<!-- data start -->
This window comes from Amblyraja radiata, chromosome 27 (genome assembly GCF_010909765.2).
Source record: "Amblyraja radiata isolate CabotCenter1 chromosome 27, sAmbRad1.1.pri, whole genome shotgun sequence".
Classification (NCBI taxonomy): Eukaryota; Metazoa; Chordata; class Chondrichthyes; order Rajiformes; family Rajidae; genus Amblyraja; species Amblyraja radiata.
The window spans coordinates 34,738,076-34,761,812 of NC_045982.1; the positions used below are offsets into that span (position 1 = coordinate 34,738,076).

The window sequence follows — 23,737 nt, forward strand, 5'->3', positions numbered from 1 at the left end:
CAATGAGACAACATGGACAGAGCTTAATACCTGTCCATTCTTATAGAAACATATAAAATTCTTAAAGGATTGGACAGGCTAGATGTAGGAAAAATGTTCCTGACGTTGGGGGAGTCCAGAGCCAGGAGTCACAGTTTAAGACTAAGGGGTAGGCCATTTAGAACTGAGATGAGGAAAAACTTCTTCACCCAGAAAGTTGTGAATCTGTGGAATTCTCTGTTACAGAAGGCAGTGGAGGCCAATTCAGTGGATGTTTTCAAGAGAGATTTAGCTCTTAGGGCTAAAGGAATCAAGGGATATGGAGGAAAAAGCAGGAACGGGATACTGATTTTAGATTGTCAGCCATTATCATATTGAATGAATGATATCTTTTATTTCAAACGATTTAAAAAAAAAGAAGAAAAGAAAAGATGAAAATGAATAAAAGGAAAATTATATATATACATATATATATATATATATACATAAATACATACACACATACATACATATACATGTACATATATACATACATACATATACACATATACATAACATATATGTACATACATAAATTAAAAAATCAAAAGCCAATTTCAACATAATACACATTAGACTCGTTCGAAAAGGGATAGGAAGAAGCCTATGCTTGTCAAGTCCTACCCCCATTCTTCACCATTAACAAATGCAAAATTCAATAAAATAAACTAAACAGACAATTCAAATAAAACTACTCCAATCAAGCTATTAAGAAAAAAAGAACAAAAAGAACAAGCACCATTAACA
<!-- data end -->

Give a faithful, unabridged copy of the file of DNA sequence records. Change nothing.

This window comes from Amblyraja radiata, chromosome 27 (genome assembly GCF_010909765.2).
Source record: "Amblyraja radiata isolate CabotCenter1 chromosome 27, sAmbRad1.1.pri, whole genome shotgun sequence".
Classification (NCBI taxonomy): Eukaryota; Metazoa; Chordata; class Chondrichthyes; order Rajiformes; family Rajidae; genus Amblyraja; species Amblyraja radiata.
The window spans coordinates 34,738,076-34,761,812 of NC_045982.1; the positions used below are offsets into that span (position 1 = coordinate 34,738,076).

The window sequence follows — 23,737 nt, forward strand, 5'->3', positions numbered from 1 at the left end:
CAATGAGACAACATGGACAGAGCTTAATACCTGTCCATTCTTATAGAAACATATAAAATTCTTAAAGGATTGGACAGGCTAGATGTAGGAAAAATGTTCCTGACGTTGGGGGAGTCCAGAGCCAGGAGTCACAGTTTAAGACTAAGGGGTAGGCCATTTAGAACTGAGATGAGGAAAAACTTCTTCACCCAGAAAGTTGTGAATCTGTGGAATTCTCTGTTACAGAAGGCAGTGGAGGCCAATTCAGTGGATGTTTTCAAGAGAGATTTAGCTCTTAGGGCTAAAGGAATCAAGGGATATGGAGGAAAAAGCAGGAACGGGATACTGATTTTAGATTGTCAGCCATTATCATATTGAATGAATGATATCTTTTATTTCAAACGATTTAAAAAAAAAGAAGAAAAGAAAAGATGAAAATGAATAAAAGGAAAATTATATATATACATATATATATATATATATACATAAATACATACACACATACATACATATACATGTACATATATACATACATACATATACACATATACATAACATATATGTACATACATAAATTAAAAAATCAAAAGCCAATTTCAACATAATACACATTAGACTCGTTCGAAAAGGGATAGGAAGAAGCCTATGCTTGTCAAGTCCTACCCCCATTCTTCACCATTAACAAATGCAAAATTCAATAAAATAAACTAAACAGACAATTCAAATAAAACTACTCCAATCAAGCTATTAAGAAAAAAAGAACAAAAAGAACAAGCACCATTAACA